As a child, I can remember watching Andre the Giant wrestle Hulk Hogan. Andre was this huge giant of a man, an immovable object facing off against the smaller Hogan. Andre beats Hulk Hogan down to what look like an inch of his life. Then he pauses a moment and flexes for the crowd. Its just enough time for Hogan to make a surprise attack, and out of nowhere Hogan is full of energy. Energized by Andre’s mistake he rises up to defeat the giant. Yes, I was a kid watching wrestling. Yes, it was staged, but it demonstrates a point. When you back an animal in the corner and beat it down, don’t turn your back on it.
Make no mistake, Iran is an animal. More specifically, it is a lion. It has been showing its teeth throughout the nuclear arms discussions and the United States keeps turning its back.
In political and economic isolation, Iran was close to its breaking point, as evidenced by the Arab Spring of 2011. It was wounded and backed in a corner, and Obama decided it was time to make friends with a regime that promotes terrorism around the world, attacks Americans in the Middle East, and has dreams of destroying the United States and Israel. Most Americans are unfamiliar with the noose around Iran’s neck, so I am going to do a little recap.
Iran already had a short list of allies before 2005 that included Russia and Syria. The restart of its nuclear program isolated it from key allies. This is evident by the Security Council sanctions that were set in place in between 2006 and 2012. Since Russia holds veto power in the Security Council, Russia agreed to politically isolate Iran.
The political landscape in the Middle East had also significantly changed. Most countries in the Middle East sharing borders with Iran were neutralized as political allies or already strongly allied with the US, such as Turkey, Saudi Arabia and Iraq. Iran’s primary ally in the Middle East, Syria, was heavily involved in a civil war with ISIS leaving Iran politically isolated in the region as well as the world. In a search for new friends, Iran supported a revolt in Yemen through funding, weapons and troops. Additionally, 2012 reports from the US state department suggest Iranian involvement in attacks in southern Iraq in an effort to destabilize and fracture its neighbor.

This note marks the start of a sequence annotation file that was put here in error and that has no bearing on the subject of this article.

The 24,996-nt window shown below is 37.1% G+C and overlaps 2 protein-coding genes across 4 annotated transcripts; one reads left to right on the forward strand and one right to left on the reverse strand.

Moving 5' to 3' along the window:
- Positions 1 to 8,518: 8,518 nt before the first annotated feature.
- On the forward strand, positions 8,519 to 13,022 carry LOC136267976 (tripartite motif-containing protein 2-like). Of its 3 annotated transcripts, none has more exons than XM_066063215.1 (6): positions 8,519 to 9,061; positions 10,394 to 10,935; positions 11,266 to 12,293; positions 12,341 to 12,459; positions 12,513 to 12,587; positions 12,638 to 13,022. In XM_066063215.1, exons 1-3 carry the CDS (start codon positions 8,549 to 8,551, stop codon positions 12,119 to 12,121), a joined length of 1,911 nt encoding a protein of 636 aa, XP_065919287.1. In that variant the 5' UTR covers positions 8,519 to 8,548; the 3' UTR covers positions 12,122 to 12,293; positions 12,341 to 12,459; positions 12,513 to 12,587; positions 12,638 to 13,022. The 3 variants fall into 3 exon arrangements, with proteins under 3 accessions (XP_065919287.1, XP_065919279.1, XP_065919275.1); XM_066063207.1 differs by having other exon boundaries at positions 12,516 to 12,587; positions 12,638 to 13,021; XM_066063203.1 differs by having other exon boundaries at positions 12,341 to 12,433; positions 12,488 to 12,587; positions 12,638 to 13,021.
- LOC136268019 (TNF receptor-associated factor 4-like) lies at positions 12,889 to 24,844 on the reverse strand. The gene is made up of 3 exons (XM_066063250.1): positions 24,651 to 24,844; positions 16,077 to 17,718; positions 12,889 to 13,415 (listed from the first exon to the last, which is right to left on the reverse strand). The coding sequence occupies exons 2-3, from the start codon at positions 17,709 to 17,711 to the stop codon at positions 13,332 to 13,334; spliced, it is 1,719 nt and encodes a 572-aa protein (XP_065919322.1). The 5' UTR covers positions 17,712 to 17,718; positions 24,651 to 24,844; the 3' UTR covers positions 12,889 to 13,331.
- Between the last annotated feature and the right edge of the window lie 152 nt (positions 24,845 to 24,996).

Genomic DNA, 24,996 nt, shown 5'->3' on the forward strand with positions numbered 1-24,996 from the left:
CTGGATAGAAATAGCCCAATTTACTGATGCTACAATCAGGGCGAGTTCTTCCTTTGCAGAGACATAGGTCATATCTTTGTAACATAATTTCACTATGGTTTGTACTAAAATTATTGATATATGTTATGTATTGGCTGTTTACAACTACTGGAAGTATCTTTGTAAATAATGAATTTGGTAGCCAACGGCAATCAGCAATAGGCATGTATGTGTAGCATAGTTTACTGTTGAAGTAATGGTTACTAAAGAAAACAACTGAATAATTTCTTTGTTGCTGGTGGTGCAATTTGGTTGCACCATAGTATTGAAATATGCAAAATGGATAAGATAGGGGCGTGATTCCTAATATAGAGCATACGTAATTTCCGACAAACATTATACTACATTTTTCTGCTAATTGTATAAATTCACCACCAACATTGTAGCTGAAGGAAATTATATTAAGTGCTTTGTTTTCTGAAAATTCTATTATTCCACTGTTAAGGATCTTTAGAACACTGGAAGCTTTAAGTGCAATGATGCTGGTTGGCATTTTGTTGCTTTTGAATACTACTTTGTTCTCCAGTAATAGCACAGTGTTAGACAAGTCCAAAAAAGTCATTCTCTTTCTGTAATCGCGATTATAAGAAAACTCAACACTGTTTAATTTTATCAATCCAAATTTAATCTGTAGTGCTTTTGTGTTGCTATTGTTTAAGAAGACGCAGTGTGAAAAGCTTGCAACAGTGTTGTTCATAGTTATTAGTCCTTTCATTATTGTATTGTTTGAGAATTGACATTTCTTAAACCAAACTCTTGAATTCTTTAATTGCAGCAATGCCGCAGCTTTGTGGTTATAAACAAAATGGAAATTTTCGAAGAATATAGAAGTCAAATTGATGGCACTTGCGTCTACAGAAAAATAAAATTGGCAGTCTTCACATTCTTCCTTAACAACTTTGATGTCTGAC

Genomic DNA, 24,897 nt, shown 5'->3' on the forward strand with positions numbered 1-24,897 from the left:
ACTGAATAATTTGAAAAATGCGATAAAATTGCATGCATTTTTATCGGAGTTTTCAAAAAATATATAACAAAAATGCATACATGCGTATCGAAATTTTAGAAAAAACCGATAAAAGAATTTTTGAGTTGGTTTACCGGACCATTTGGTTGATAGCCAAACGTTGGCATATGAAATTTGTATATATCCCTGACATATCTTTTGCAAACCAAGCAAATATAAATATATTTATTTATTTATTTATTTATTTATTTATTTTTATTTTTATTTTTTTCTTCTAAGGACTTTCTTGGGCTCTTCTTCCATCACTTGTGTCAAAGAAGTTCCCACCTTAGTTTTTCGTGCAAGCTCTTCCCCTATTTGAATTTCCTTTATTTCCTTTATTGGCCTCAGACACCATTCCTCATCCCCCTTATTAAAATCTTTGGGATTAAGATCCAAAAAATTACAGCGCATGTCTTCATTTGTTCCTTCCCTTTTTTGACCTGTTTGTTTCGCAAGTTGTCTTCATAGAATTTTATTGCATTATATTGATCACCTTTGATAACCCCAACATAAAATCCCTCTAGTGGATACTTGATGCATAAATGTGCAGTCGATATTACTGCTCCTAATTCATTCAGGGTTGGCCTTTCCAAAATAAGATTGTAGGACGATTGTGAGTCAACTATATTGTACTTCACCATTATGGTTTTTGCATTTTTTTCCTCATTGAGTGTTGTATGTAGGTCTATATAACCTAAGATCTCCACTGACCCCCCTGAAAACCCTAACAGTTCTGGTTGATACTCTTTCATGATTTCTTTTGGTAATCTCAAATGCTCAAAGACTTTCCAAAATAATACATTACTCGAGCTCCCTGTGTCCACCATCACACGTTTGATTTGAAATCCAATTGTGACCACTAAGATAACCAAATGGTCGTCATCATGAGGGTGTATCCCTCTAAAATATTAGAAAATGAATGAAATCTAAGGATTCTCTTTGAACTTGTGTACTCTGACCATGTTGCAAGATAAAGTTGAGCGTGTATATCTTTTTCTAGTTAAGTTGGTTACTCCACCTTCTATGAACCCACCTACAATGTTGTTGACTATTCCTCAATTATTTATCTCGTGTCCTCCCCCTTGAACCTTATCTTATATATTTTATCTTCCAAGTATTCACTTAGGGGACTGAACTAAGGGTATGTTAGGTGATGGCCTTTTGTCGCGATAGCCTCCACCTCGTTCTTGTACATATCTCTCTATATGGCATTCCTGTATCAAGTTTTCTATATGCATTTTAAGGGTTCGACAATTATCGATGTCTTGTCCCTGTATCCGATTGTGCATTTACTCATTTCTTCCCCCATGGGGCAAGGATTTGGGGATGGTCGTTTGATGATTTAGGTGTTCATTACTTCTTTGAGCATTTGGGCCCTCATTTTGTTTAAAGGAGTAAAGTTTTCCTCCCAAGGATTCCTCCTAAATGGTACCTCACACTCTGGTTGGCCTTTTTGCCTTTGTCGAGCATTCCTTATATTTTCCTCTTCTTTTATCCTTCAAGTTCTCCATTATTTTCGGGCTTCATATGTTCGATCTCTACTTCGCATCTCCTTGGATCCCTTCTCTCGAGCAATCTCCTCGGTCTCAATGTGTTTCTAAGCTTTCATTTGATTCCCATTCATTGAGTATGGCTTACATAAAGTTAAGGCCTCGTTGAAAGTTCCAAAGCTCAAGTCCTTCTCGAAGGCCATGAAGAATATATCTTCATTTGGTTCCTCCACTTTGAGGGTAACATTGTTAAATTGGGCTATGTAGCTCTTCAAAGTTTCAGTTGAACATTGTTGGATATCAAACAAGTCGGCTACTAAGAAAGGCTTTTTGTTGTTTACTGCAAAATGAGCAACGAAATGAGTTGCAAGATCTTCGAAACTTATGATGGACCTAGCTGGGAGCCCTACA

Looking at a map of the Middle East, it is evident that any significant neighbor of Iran’s is heavily influenced or an ally of the United States. This effectively land locks Iran. Its major shipping access was under embargo. In 2001, the invasion of Afghanistan sealed most of the Eastern border while the 2003 invasion of Iraq sealed the Western one.
Economic sanctions were negatively effecting Iran’s economy. From banking to imports and exports, Iranians felt the burden as Iran’s inflation rate exploded to about 40%. Sanctions against banking and oil damaged the Iranian economy. Investment from the outside was almost nonexistent, and UN sanctions placed the country in economic isolation.
The US led the way in delivering economic sanctions against Iran since 1979 by freezing Iranian assets after the Iranian students stormed the US Embassy and took hostages. In 1995, Bill Clinton increased the pressure on Iran by banning US businesses from doing business with Iran. Congress also imposed sanctions the same year for foreign firms investing over $20 million a year in Iran’s energy sector tightening its grip on the Iranian economy.
In 2005, newly elected President Ahmadinejad restarted Iran’s uranium enrichment program igniting a series of sanctions from the United Nations that brought severe isolation to the country from the United Nations limiting imports of both civilian and military items. The UN froze the assets of companies supporting Iran’s nuclear program and banned Iran countries from selling missile technology to the Iranians. The combine assets from by the US, EU and UN isolated Iran from billions of dollars.
Obama’s Hope and Change
In 2011 Iranian students hoped for US support as protesters took to the streets to rally against the Iranian government. Obama announced verbal support for the protesters, but lacked any substantive actions when Tehran’s forces cracked down. Effectively, the US stance on the Middle East is to let the Middle East fight its own wars creating a vacuum of stability in the region.
This lack of action by the US emboldened Iran to increase its proxy wars throughout the world. By 2012, the State Department clearly stated that Iran stepped up its support of terrorism around the world. “Tehran’s ally Hizballah. Iran and Hizballah’s terrorist activity has reached a tempo unseen since the 1990s, with attacks plotted in Southeast Asia, Europe, and Africa.”
At the same time, The US resumed nuclear talks in Istanbul with Iran while Iran jailed US marine veteran Amir Hekmati in one of it’s most brutal prisons in Iran known for brutalism and torture. Iran continued to increase its support of terrorism and destabilization. Amazingly, the US kept negotiating while the rhetoric and actions from Iran showed a lion snarling its teeth. At this point, the US had the upper hand and nothing to lose from walking away from the table. Iran was in political and economic isolation, and the US has the power at any time to tactically strike nuclear sites if needed.
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